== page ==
Sunday, February 6, 2011

I know you are wondering how that baked hen turned out. I am so confused.

I had such high hopes.

When I found that really huge hen, with the uber-cute packaging, the one that weighed a ton, I just knew I found a winner.

Turns out I was wrong.

It was disgusting.

Sent shivers down my spine, actually.

What went wrong?  I did all my good moves, my regular moves.  Maybe that’s it.  I should have done something different.  Approached it differently.  I treated it like I did all my other chickens.  Bake.  350 degrees.   Olive Oil rub with simple seasonings.  Salt.  Pepper. Garlic Powder.  Just a touch.  Inserted digital timer into it’s colossal thick breast.  Waited for 165 degrees.  Continued to cook until it was 170 degrees.  It’s what I do.  Keep it safe.

Something just didn’t look right. 

Baked 20 minutes longer.

The juices ran red.  The skin was thick, rubbery, a sickly pale tone.  And then I sliced.  Tough, rubbery, not dry, not wet.  Just odd. 

More shivers down my spine.

There was no saving this one.  $8, down the drain.

So that begs me to ask:  What did I do wrong?  Should a hen be treated differently than a chicken?  Should it be slow cooked, boiled, grilled, roasted, or ignored?

I am bound and determined to find out.  To search out the answer.

First place to search? You.  Do you have any suggestions?

Second place to search?  The company who makes the hens.  Sigh.  Besides the cute packaging, I was already falling in love with their philosophy.  “Do unto others as they would do unto you.”  That is their motto, right?  They will want to help, right?

That’s it.  I am going to ask them for advice, too.

More to come...

Saturday, February 5, 2011

New event date for “Percolating for ONSC” (plus, new winner).

Hi Everyone,

This snowy weather is exciting, right?  It certainly has made this past week exciting:  school cancelled, working from home, creative menu planning, oh, there’s one more thing:  Percolating for ONSC is moved to next Friday, February 11th

That means there is still time for you to attend!

That also means that I did a re-draw for a lucky winner of pair of tickets.  A special thanks to our previous lucky winner #1, Whitney, who so graciously offered up her tickets for a re-draw after she realized she wouldn’t be able to attend on the new day.  Thanks Whitney, you rock!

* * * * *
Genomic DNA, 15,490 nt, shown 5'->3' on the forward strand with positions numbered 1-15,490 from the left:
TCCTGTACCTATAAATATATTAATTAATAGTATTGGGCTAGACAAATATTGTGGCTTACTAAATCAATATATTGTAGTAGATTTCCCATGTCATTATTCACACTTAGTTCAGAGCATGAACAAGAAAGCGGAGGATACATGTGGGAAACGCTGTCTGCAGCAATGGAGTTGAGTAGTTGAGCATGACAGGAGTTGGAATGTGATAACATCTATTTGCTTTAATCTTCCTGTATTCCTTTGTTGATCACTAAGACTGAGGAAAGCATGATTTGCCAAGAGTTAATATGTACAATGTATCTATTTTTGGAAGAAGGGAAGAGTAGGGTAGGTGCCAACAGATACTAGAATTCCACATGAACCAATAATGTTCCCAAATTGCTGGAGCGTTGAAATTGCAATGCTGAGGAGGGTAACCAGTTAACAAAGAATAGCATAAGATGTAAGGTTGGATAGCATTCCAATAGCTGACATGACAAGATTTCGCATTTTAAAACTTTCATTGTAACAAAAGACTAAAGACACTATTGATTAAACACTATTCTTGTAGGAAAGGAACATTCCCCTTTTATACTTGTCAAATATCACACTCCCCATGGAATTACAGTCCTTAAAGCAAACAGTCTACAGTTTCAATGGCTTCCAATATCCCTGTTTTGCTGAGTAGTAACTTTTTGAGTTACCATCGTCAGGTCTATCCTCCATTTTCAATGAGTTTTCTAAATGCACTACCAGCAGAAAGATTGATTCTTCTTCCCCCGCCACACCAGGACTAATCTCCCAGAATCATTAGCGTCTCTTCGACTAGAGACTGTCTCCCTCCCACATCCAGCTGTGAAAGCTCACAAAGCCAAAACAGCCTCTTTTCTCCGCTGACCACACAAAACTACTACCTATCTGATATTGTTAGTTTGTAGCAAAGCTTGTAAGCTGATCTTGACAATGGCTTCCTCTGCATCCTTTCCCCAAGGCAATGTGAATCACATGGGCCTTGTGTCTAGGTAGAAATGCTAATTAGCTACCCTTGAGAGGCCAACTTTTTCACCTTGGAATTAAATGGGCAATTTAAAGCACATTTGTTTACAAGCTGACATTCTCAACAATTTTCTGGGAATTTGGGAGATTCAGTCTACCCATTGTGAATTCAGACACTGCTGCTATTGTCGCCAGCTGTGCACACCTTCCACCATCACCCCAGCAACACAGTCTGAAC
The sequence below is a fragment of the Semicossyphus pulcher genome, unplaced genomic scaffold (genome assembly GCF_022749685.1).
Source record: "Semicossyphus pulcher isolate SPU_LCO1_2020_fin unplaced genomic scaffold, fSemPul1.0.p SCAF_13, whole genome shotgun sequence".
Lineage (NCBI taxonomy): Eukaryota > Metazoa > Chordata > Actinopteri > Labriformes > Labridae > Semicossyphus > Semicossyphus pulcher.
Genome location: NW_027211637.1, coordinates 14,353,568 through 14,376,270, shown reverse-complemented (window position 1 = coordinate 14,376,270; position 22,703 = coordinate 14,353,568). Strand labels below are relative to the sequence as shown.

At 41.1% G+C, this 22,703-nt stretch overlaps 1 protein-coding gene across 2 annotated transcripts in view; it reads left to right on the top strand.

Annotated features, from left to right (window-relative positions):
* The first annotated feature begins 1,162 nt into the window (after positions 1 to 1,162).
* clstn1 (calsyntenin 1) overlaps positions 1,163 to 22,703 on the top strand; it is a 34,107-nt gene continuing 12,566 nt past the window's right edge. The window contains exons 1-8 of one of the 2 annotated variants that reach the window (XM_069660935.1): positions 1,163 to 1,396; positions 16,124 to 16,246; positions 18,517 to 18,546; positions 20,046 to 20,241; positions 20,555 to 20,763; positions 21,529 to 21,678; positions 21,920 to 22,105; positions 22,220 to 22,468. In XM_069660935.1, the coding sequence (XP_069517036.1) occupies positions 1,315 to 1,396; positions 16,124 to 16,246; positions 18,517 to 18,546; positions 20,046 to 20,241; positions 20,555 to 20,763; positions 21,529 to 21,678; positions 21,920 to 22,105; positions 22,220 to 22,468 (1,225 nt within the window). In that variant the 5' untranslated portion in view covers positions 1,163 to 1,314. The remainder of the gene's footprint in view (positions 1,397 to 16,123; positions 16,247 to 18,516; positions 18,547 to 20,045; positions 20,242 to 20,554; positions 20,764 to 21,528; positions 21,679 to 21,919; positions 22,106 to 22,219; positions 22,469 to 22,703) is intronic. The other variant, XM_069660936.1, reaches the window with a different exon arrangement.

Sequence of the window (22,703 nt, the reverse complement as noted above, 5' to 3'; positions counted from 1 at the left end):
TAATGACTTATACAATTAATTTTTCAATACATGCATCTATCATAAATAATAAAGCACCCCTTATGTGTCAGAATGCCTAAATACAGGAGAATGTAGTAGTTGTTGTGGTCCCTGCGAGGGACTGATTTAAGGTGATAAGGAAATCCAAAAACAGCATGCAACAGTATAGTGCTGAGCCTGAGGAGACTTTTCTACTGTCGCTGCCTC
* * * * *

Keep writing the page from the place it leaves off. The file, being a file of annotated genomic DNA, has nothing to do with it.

So… who snagged the tickets?????

#9 – @mgbman

You’re the Lucky Winner!!  Now you can take your “coffee swillin’ (and roastin’) wife.  Congratulations!  Look for a tweet from me as a follow-up.

A huge THANK YOU to Beth Stephens, Executive Director at Ozark Natural Science Center who provided us tickets to this event. Click here to find out more about this fantastic outdoor learning center in our backyard.

Thursday, February 3, 2011

Artisan French Baguette Part 2: The Finished Product

Posted by Lyndi

Today we continue with the finale of my dad (“the Bella Vista Baker”) making artisan bread.  Click here for Part 1, in case you missed it!

Dad’s words of wisdom:  “Remember, the slower and longer the yeast rises, the better the flavor!”

Take the dough out of fridge two hours before you begin this phase. 

“you want to bring the dough up to room temperature”

1. Lightly flour the cutting board surface. 

"in our case, we’ll need extra because our dough is on the wet side”
2. Roll dough gently on cutting board surface. 

3. Gently form the dough.  

4. Cut dough in half for two normal-sized baguettes. 

"I like small loaves, so I cut in four”
5. Take each one and gently form into a cylindar shape.  

“be gentle”
6. Cover with a towel and let it sit for 15 minutes. 

“it relaxes the gluten when it sits, so it’s not tough”
7.  Spray baguette pan with PAM spray.  

8. Flour cutting board and roll baguettes in flour. 

“Be really gentle with it.  If I find a raisin that sticks out,
I push it back in so it doesn’t burn into a hard crisp when baking”
9. Place in baguette pan. 

“Because this is a wet dough, the raisins pick up
all the water so they stay big, fat, and plump.”
10. Cover with towel again.  

“To keep “skin” from getting hard”
11. Let rest for 30 minutes.  It will rise a little bit more during this time.

12. Turn on oven and pre-heat to 450 degrees.


Dad’s words of wisdom:  “This bread has “oven spring” meaning when you put it in the oven, it rises about 25%.  The moisture suddenly expands.  It is not a rising of the yeast, it is the steam inside because it is so dense.  The danger is that if it is too wet, the bread may split.  Which only means it won’t look pretty.”

13. Set digital thermometer to 190 degrees and timer to15 minutes

14.  Remove towel.  

15. Turn on the hot water again

16.  Gently brush room temperature water (with a soft brush) on the tops of the bread dough.   

“it helps it to get firmer.  Do it GENTLY.”
17. Sprinkle carraway seeds, seseme seeds, or any kind of seed you want on top!  

“options are endless, sometimes I use rolled oats or lemon zest”
18.  Cut diagonals GENTLY on top of bread about ½ inch deep. 

“If dough is too wet, you may “lose” your cuts”
19. Put bread in oven. 

20. Put shallow pan in oven … not a dark or non-stick pan, on the side of the oven away from the oven light. Pour 1 cup of boiling water into the pan.  

"This will produce steam and the crust will get hard.
Be careful of your face, and don’t get any
water on the oven light or it will break."